Major League Soccer


With all the excitement surrounding Spain's win in the Euro Cup, Americans are wondering about U.S. Soccer. In a society that is as fast moving as ours, is it possible for a low-scoring game to really gain a fan base like other professional sports? For those who see it as a possibility, what is being done to get everyone watching?

Major League Soccer has done a few things to move attendance in the right direction. David Beckham created quite a buzz by joining the MLS with the L.A. Galaxy. And his star power hasn't only gotten attention, but Beckham has brought his celeb friends (such as Katie Holmes, Tom Cruise, Kobe Bryant) along making it chic to be watching U.S. soccer. As attendance increases, so does sponsorship. Big names are more willing to sponsor a team when their are more people watching. By the same token, major sponsorship gives legitimacy to the sport making people more likely to watch a game.

But MLS hasn't done everything right. The biggest problem is that as of today, MLS is not a brand. Its an organization. While other major sports leagues are a brand with identifiable culture. As of right now, MLS has none of that. Their website, a hub for today's sports fans, has an odd URL--www.mlsnet.com. While a play on words (net=goal), it really just says that realtors (the owners of mls.com and mls.net) are beating out this sports league. Additionally, there is no real language of MLS. Brands need to take common terms and make them their own, which MLS does not do. MLS is a brand that needs to be seeping its way into everyones daily lives, and without any good catch phrases, its makes it much more difficult to do so.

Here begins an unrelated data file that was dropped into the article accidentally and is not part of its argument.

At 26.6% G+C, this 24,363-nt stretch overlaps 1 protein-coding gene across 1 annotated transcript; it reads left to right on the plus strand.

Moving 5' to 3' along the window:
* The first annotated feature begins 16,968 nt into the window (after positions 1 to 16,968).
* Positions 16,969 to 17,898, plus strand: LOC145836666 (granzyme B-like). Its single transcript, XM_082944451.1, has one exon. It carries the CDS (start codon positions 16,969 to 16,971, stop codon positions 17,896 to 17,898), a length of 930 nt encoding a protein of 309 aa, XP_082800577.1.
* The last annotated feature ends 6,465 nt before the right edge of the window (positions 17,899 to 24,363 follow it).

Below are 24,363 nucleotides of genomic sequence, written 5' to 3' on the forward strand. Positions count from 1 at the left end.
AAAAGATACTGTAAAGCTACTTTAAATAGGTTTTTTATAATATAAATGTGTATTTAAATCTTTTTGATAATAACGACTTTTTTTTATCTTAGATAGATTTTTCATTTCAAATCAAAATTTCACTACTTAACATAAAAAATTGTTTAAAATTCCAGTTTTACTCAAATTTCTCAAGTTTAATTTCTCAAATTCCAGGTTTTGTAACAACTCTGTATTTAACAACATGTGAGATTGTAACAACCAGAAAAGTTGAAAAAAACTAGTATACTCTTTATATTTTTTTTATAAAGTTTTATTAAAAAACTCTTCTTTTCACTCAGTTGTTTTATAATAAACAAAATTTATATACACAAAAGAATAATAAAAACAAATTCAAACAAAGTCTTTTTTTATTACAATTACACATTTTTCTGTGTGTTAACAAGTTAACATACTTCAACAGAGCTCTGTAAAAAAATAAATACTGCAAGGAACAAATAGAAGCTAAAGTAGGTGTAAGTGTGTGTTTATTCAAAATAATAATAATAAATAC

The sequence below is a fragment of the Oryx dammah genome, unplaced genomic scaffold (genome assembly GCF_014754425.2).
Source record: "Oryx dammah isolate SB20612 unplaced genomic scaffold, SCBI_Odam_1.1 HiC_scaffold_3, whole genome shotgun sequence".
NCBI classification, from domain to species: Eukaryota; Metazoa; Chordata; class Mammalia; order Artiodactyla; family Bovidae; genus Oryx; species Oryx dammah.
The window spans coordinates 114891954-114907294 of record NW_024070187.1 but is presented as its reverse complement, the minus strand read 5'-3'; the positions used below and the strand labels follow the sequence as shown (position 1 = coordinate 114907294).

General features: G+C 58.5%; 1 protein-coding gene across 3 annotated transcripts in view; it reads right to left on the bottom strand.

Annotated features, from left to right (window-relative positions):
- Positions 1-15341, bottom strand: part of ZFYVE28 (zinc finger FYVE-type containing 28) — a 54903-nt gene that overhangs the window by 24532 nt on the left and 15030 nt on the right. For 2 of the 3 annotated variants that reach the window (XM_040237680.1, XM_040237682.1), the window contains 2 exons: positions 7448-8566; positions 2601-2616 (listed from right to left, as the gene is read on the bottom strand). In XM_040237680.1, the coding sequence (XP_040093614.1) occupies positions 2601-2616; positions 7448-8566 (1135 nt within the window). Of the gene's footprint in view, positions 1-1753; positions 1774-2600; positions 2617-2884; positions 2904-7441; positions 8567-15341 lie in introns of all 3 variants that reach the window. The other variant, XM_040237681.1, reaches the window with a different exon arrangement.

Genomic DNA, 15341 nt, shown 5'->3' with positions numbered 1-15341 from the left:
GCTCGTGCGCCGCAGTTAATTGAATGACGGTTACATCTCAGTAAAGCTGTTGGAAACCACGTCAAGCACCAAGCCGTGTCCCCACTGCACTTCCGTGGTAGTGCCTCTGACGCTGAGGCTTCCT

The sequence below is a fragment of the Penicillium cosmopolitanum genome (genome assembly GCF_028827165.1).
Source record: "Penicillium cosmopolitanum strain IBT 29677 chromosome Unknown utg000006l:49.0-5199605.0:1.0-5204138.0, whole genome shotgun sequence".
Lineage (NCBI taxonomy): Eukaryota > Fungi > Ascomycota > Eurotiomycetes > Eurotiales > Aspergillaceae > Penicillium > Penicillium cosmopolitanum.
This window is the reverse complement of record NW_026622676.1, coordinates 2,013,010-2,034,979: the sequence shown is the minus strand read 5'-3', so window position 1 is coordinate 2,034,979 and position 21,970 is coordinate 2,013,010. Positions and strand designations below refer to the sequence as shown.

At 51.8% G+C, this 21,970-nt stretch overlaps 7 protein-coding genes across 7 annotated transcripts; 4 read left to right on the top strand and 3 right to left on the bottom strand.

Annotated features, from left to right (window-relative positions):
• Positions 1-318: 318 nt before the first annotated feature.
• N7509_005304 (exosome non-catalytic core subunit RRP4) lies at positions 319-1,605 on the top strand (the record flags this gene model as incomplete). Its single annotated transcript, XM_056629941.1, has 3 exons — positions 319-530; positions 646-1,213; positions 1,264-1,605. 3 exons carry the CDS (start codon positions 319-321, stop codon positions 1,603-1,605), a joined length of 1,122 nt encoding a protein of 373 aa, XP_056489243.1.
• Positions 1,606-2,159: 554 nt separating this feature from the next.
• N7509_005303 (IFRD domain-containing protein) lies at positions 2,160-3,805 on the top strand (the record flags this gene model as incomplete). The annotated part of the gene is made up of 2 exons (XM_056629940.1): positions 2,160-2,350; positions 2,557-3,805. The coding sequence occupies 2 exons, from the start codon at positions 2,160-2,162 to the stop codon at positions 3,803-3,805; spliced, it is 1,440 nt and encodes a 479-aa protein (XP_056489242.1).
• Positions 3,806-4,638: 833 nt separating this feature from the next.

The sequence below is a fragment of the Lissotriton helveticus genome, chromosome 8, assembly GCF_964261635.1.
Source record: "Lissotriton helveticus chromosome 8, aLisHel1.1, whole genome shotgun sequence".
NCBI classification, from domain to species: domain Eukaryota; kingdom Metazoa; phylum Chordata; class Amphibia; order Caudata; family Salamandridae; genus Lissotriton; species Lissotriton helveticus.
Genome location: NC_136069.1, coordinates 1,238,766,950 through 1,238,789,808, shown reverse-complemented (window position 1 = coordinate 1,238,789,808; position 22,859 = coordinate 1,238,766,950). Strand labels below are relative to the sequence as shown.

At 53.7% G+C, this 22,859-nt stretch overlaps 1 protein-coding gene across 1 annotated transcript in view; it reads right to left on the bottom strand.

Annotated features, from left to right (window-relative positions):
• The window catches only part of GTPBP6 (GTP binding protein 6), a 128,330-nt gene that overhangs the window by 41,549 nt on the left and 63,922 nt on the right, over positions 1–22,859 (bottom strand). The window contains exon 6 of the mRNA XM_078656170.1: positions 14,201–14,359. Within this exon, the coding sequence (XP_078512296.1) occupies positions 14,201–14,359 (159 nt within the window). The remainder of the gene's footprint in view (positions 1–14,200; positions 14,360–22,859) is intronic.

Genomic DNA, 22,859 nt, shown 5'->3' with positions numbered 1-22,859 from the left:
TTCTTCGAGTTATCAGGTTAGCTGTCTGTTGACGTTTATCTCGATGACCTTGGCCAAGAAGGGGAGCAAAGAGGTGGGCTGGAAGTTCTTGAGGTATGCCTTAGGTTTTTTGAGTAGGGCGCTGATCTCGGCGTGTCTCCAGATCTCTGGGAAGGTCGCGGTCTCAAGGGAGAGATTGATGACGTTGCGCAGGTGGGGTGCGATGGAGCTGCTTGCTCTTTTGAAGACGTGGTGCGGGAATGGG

Regardless of the downfalls, soccer is making its way into today's society. Now all we needs is a great campaign to make MLS a true American brand. By doing this we will be able to convince hardcore sports fans to jump on the soccer bandwagon. All they need to know is that soccer has all the excitement, suspense, rivalry, and (of course) beer consumption that other sports have. Its what advertising is for--creating a brand where one isn't fully there yet. Any ideas?